Reflection on political awareness during Trump’s presidency

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Katya Tolunsky, Staff Writer

I do not remember politics before Donald Trump was president. I was in seventh grade when Trump was elected and before then I had little to no political awareness. I just started to tune in and ask questions for the first time around the 2016 election.

My understanding of politics was limited, to say the least. Since I grew up in a liberal household, I knew Trump was “bad” and Hillary was “good-ish,” and based on what I heard my parents say at the dinner table, I also thought that Democrats were the “good guys” and Republicans were the “bad guys.” Red was the color of the villains in Star Wars, so it all checked out for me. 

When I was younger, I always associated a sense of prestige, dignity, and honor with our country’s democracy. Maybe it was due to the forced patriotism instilled by my elementary school’s daily pledge of allegiance, trips to the state senate in Albany, and the American flags in all the classrooms, but I was blissfully naive to the flaws in our two-party governmental system. I thought that the majority of elected officials and politicians were intelligent, moral beings with a longing to make the world a better place. 

And then I watched Trump speak on TV at his inaugural address. My faith in our nation’s democracy slowly but surely began to fade. As I grew up throughout the Trump presidency, I developed a growing feeling of disdain and distrust towards politicians on both sides of the political spectrum. Now, I question their motives constantly. My skepticism is driven by a barrage of stories of corruption, blatant lies, false promises to gain votes in elections, and the country’s shockingly partisan politics. Sadly, I have become desensitized to many of the disturbing and unnerving news notifications that pop up on my phone daily.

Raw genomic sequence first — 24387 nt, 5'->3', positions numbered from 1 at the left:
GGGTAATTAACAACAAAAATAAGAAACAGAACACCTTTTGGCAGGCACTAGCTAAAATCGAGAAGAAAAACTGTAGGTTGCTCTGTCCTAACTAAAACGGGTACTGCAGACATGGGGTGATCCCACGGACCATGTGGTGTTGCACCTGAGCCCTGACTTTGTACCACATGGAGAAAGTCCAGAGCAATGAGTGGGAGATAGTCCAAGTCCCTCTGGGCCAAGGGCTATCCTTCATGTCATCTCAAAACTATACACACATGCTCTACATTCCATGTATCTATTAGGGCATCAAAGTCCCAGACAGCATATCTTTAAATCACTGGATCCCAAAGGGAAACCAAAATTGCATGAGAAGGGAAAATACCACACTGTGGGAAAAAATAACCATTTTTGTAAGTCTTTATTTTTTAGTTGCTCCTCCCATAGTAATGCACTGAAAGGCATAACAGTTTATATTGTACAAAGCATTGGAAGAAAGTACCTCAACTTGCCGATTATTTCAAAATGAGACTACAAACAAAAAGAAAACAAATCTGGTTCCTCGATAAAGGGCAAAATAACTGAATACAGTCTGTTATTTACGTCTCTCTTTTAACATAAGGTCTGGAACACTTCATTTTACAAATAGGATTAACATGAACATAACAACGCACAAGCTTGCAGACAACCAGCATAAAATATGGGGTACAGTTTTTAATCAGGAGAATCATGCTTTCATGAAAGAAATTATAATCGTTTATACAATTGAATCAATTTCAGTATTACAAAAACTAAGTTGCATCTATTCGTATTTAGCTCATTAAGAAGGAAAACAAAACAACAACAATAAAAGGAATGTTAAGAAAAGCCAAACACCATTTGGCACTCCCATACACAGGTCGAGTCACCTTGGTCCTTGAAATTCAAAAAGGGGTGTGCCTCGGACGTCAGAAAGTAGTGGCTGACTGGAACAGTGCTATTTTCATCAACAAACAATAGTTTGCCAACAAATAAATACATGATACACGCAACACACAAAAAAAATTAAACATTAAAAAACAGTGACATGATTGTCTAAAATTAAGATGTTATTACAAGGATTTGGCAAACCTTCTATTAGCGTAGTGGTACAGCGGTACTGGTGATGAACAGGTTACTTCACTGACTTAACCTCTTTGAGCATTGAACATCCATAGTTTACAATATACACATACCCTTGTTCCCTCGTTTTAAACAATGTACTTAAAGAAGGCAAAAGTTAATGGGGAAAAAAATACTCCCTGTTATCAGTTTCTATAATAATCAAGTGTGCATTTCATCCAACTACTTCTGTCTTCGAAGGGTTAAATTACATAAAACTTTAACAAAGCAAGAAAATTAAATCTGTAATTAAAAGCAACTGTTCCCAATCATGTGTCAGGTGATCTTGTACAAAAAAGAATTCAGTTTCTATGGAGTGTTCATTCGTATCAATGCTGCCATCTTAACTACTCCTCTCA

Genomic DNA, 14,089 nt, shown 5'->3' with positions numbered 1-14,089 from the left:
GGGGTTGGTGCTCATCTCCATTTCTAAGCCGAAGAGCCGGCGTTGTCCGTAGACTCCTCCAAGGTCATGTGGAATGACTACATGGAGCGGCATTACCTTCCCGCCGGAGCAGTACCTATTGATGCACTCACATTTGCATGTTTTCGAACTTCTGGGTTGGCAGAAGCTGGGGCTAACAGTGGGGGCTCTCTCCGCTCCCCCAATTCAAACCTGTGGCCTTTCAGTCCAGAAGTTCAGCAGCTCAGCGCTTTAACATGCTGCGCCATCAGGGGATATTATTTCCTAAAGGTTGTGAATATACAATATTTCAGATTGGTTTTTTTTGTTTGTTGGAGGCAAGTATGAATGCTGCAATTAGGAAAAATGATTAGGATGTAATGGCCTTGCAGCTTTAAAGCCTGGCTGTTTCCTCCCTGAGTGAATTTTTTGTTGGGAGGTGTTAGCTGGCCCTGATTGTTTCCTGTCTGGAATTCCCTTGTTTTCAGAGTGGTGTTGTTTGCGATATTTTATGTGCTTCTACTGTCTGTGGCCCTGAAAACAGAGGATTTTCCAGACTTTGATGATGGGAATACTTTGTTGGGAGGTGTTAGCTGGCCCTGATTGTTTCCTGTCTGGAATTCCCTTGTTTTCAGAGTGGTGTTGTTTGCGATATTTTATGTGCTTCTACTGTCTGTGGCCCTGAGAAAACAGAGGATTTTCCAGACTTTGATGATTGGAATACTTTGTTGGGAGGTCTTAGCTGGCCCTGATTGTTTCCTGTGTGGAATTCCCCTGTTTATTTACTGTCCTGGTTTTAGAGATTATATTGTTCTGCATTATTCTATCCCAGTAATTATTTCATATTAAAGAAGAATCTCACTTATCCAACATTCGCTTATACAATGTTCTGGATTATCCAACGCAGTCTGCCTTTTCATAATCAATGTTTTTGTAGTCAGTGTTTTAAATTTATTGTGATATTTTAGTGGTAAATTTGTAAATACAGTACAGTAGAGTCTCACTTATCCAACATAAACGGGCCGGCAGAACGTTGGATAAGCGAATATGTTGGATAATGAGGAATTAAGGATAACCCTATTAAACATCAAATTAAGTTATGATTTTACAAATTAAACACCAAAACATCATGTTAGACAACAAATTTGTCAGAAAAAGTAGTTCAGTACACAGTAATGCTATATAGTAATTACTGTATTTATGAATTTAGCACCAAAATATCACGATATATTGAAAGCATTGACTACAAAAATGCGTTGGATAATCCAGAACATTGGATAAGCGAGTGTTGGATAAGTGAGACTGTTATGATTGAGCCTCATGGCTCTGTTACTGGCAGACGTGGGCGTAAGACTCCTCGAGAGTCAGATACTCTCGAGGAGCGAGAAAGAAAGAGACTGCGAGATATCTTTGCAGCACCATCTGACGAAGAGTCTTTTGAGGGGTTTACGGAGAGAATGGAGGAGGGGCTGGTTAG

Putting aside Trump’s bigotry, incompetence, and narcissism, the perpetually erupting scandals of the Trump presidency have caused me to view politics as more of a game, or reality TV show, rather than a body that governs and affects the lives of millions. After witnessing Trump’s divisive rhetoric, his impeachment trial, his monthly dismissal of staff, his laughable tweets, and the fact that he is never held accountable for his words or actions, I no longer associate dignity or prestige with the politics of the United States.

I no longer feel surprised when politicians do not make decisions in the interest of their constituents but rather act solely to maintain their power or advance their party’s best interest. From the Senate voting against Trump’s impeachment to the confirmation of Supreme Court Justice Amy Coney Barett, our government has undermined our so-called “democracy.” 

I have become disillusioned with our justice system as well. Whether it’s the absence of justice for Breonna Taylor’s murder or the ability of five justices to eliminate a woman’s bodily autonomy or LGBTQ+ rights, our legal system seems both too powerful, too random, and too unjust. It is terrifying to watch the government that is supposedly built to protect the welfare of the people continually let the people down. At a certain point, it is only natural to develop a feeling of disdain and distrust towards politicians. 

Trump, his administration, and his supporters’ actions over the past four years have normalized corruption in politics. The President, who lives in and creates his own reality, is never bound to the truth. There is no pretense of morality in the White House anymore. I am sixteen years old, but I have a very bleak outlook on those who lead our nation. 

While I feel cynical about the last four years, I like to remember the small silver lining of growing up in the Trump era: I was forced into political awareness at a young age. My generation has been energized and propelled into action. From phone banking, to protesting, to simply spreading awareness through social media, we are more politically engaged, aware, and motivated than ever before. I sincerely hope that this political engagement is translated in the form of a vote for Joe Biden and Kamala Harris. 

I acknowledge that my political views are constantly changing, as I am young and the little knowledge I do have is continuously expanding, but I am proud of my political engagement. I often wonder if I would have gotten as politically involved if I had grown up under a more capable, conventional leader. Now, no matter how “boring” the people in office may be, I truly can’t imagine not staying politically aware and active for the rest of my life. Although it often may seem like it, politics is not a game or a joke; our lives are deeply affected by it. The more people pay attention, the more we can work to hold our politicians accountable for their words and their actions.